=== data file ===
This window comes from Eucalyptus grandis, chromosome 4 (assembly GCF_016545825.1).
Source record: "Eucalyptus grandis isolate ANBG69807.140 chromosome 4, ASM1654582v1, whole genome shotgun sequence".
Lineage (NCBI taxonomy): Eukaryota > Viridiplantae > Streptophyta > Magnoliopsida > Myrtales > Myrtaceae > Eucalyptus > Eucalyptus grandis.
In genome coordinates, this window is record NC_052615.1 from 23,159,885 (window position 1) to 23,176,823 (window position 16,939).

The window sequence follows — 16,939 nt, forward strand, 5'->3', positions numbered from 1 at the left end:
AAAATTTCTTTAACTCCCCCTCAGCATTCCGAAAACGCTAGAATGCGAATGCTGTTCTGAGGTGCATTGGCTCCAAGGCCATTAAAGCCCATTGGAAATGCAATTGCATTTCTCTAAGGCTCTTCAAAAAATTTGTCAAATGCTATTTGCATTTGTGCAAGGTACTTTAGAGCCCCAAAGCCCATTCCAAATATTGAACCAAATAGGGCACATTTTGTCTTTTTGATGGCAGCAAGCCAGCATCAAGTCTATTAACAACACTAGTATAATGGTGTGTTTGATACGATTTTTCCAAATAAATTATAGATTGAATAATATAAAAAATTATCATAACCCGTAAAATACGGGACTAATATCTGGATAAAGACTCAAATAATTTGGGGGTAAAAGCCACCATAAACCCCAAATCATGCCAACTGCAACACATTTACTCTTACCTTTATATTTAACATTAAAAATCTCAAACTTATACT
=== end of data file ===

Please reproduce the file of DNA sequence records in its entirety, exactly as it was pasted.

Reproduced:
This window comes from Eucalyptus grandis, chromosome 4 (assembly GCF_016545825.1).
Source record: "Eucalyptus grandis isolate ANBG69807.140 chromosome 4, ASM1654582v1, whole genome shotgun sequence".
Lineage (NCBI taxonomy): Eukaryota > Viridiplantae > Streptophyta > Magnoliopsida > Myrtales > Myrtaceae > Eucalyptus > Eucalyptus grandis.
In genome coordinates, this window is record NC_052615.1 from 23,159,885 (window position 1) to 23,176,823 (window position 16,939).

The window sequence follows — 16,939 nt, forward strand, 5'->3', positions numbered from 1 at the left end:
AAAATTTCTTTAACTCCCCCTCAGCATTCCGAAAACGCTAGAATGCGAATGCTGTTCTGAGGTGCATTGGCTCCAAGGCCATTAAAGCCCATTGGAAATGCAATTGCATTTCTCTAAGGCTCTTCAAAAAATTTGTCAAATGCTATTTGCATTTGTGCAAGGTACTTTAGAGCCCCAAAGCCCATTCCAAATATTGAACCAAATAGGGCACATTTTGTCTTTTTGATGGCAGCAAGCCAGCATCAAGTCTATTAACAACACTAGTATAATGGTGTGTTTGATACGATTTTTCCAAATAAATTATAGATTGAATAATATAAAAAATTATCATAACCCGTAAAATACGGGACTAATATCTGGATAAAGACTCAAATAATTTGGGGGTAAAAGCCACCATAAACCCCAAATCATGCCAACTGCAACACATTTACTCTTACCTTTATATTTAACATTAAAAATCTCAAACTTATACT